By Tanya Steele | Shadow and Act April 11, 2014 at 12:41PM
America could elect a Black President. But, we can’t hire a major network Black or Female late night talk show host?
When David Letterman announced his retirement, emergency flares shot through my Facebook feed. Friends, including myself, tossed out names to replace the late night institution that is David Letterman. Chris Rock, Dave Chapelle, to name two comedy stalwarts. Chris Rock had a talk show that ran on HBO for 5 seasons. Clearly, they are beyond qualified and a joy to watch.
When Arsenio Hall was King, he illuminated late night. He broke ground. Even the office of the presidency understood his power and reach. He was not only a talk show host, he had the ability to energize a voting base. This topic is comedy. I shouldn’t get too political here. But, Comedy, in America, has serious influence. The best comedy in America is political.
The best comedians are able to turn an eye to the culture, deconstruct it with a quick joke and make us laugh at ourselves. Richard Pryor, Eddie Murphy, Whoopi Goldberg, the Wayans ‘In Living Color’, could tickle a funny bone until you thought you would damn near die from laughter. After my mother went to sleep, my sisters and I would put a Richard Pryor concert on and laugh ourselves silly. There was a knowing. And, even though his humor was beyond our years, we recognized the characters he created. We recognized his turn of phrase, his posture, his view of the world. We were affirmed through that funny man. Richard, Eddie, Whoopi, could access a place in us that we didn’t see in the culture. They signaled a truth, an earnestness, a clarity that was piercing.
I cannot be selfish in this delight. These comedians built a cultural bridge. Few things in network television expresses a Blackness without apology. Humor does that. It can be bold, incisive and illuminating. It can tell the culture about itself and cause it to reflect on its ills in one minute or less. In this, the Obama era, perhaps America is still too afraid to reflect on itself in this way.
I haven’t tuned in to a late night program in a while. Every now and again, I will see what is happening on Letterman. But, I always feel like there is a running joke that I am not a part of. The “schtick”, the “quips”, late night culture does not invite me to the table. There are deeper issues in the culture that go unaddressed. I see late night as a missed opportunity. The thing that America sees before it goes back to sleep.
Recently, I watched ‘Saturday Night Live’ to see Sasheer Zamata. Every time she comes on the screen, I smile. Simply because I see myself in her. In her hair, in her style, in her wit. I understand that her visuals are a rarity for network television. I’m a fan. And, I support all that she does. (Lately, I’ve been paying specific attention to the ways in which Black women are invisible in the big shows: Breaking Bad, Sons of Anarchy, The Sopranos. There’s an invisibility that I will address in another piece.) But, for now, Sasheer is the sum total for Black femaleness on late night.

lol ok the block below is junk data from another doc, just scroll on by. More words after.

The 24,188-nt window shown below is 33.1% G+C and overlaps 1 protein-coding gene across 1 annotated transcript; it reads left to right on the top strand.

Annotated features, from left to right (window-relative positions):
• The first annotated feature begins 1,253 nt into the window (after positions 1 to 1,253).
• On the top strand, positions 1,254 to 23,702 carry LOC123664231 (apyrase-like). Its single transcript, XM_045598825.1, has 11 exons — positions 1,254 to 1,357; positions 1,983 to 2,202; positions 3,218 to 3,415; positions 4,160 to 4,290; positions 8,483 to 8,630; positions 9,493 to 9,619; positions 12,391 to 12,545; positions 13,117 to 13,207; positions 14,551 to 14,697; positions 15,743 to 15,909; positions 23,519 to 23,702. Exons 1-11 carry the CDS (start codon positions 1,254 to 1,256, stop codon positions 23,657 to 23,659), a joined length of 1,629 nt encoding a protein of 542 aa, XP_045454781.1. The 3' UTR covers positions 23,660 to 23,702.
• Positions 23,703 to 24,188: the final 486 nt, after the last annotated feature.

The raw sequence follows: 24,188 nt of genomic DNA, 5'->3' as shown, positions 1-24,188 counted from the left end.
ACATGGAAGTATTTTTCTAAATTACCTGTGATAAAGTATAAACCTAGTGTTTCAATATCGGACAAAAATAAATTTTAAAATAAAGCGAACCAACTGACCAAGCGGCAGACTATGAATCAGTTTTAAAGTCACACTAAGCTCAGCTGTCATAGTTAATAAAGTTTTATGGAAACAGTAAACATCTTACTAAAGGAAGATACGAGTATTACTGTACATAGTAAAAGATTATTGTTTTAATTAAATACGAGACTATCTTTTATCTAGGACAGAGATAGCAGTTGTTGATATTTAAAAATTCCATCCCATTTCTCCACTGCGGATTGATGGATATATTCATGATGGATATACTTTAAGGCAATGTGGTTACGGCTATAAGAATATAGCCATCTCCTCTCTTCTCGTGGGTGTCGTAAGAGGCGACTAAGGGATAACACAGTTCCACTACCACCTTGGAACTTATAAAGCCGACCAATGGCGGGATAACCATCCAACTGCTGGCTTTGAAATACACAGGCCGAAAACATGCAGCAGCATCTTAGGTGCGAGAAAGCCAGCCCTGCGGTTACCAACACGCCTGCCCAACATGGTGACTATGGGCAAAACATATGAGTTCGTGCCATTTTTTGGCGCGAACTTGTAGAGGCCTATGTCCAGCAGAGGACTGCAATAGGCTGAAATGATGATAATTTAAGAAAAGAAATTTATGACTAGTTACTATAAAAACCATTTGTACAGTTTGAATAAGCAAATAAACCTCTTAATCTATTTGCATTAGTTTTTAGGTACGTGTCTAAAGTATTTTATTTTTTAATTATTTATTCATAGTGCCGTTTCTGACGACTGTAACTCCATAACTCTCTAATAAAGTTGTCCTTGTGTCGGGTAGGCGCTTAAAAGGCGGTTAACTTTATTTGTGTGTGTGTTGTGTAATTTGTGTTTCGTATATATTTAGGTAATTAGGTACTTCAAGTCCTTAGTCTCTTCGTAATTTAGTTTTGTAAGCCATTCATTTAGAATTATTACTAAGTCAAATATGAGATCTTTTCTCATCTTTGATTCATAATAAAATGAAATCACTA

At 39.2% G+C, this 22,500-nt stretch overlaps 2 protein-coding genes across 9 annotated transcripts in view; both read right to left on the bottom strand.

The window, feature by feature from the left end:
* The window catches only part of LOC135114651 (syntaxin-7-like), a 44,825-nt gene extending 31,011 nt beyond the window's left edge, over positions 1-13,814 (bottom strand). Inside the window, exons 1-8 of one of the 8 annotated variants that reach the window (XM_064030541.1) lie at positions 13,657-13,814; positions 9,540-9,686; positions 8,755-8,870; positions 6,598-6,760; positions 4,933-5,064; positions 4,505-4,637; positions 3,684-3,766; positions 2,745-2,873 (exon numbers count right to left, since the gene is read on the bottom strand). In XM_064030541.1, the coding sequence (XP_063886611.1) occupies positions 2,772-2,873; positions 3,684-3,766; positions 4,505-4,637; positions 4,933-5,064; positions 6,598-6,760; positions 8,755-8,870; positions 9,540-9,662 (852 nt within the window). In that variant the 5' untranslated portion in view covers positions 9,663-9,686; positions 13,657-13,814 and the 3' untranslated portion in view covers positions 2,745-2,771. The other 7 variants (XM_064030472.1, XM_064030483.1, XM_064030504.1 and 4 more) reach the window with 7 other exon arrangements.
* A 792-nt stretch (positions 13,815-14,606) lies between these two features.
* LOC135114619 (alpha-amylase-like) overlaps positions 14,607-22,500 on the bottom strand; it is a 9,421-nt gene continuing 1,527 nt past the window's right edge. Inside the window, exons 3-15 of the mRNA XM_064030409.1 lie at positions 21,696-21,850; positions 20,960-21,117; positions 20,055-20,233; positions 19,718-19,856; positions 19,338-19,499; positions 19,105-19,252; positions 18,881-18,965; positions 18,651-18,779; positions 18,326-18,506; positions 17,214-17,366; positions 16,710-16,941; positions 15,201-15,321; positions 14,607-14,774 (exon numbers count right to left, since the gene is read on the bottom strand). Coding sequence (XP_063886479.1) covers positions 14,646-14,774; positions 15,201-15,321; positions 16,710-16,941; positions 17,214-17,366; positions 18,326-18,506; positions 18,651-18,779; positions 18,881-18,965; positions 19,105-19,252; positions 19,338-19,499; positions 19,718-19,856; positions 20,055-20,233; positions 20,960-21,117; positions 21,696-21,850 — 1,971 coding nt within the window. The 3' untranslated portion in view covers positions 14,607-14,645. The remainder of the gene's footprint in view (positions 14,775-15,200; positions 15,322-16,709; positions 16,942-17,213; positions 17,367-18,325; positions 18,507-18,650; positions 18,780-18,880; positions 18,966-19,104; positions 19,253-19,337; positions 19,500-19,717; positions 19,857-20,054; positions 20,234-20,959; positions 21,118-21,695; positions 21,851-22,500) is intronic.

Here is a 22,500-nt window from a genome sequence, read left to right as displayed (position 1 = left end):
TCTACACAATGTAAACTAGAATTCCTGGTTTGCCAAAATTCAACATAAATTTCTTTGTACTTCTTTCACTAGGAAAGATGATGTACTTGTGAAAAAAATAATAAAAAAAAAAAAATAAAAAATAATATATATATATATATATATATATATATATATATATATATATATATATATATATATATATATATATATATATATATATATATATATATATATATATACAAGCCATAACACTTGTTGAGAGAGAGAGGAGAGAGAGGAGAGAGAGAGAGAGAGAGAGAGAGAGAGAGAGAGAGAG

We do get substitute Blackness. And, racist humor that is supposed to illuminate. I am learning that in order for Americans to be okay with race reflection, delivering “racist humor” is a safe way to go. Suey Park’s push back of Colbert was swatted away, again, by his brand of humor. I can be racist because it’s a joke. He’s a mirror, reflecting racism back to White folks. I get it. I do think it has been valuable for the culture. However, I got the joke the first two seasons. It has run its course, served its purpose. At least, to me. Apparently, not to other demographics. As stated earlier, I feel left out of the joke.
Jimmy Fallon and his co-opting of Black culture appears to be winning the day. We have ‘The Roots’, “not your typical house band”. But, a house band, nonetheless. Black folks have always been very good at providing the “support” entertainment. And, although we learned from Questlove that they do have a voice beyond simply playing music (they provide commentary through their musical selections), they’re still the support.
“Slow Jamming” the news has always been a tad offensive to me. Jimmy Fallon reminds me of the White guys who like to parody Black culture. They find Black culture interesting. Fun. Curious. But, don’t use their platform to deconstruct how the larger culture shapes Black life in negative ways. And, before any one jumps to inform me about his “charity” work, his “good deeds”, I would say that these “skits” are also his charity work. He has stepped into the “Black void” that was left by Arsenio. He has rebranded it and is doing quite well for himself.
Two of the best characters America has created are the Black comedian and the Female comedian. They have moved the culture forward and brought us together without our noticing because we were too busy laughing at ourselves. I love comedy. I love comedians. And, I want to see a Black or Female comedian take the reigns from David Letterman. It is clear, the audience is ready for it. America elected a Black President for goodness sakes. Is it too much to have a funny Black man or a Woman enter our homes, every night, in 2015?
Stephen Colbert should do the right thing- step aside and give that coveted spot to a person of color or a woman. I remember when Colbert won the Emmy and his team took the stage. All White. SMH. Don’t be duped into believing that only a White man can handle the Worldwide Pants. When you pull the curtain back and see the Wizard, you know that anyone can be the Wizard. It’s simply a choice. Instead of parodying racism and sexism, in the culture, Colbert should give that coveted platform to someone who, by his or her very presence, will invite us to shift our mindset in ways that another White man never will.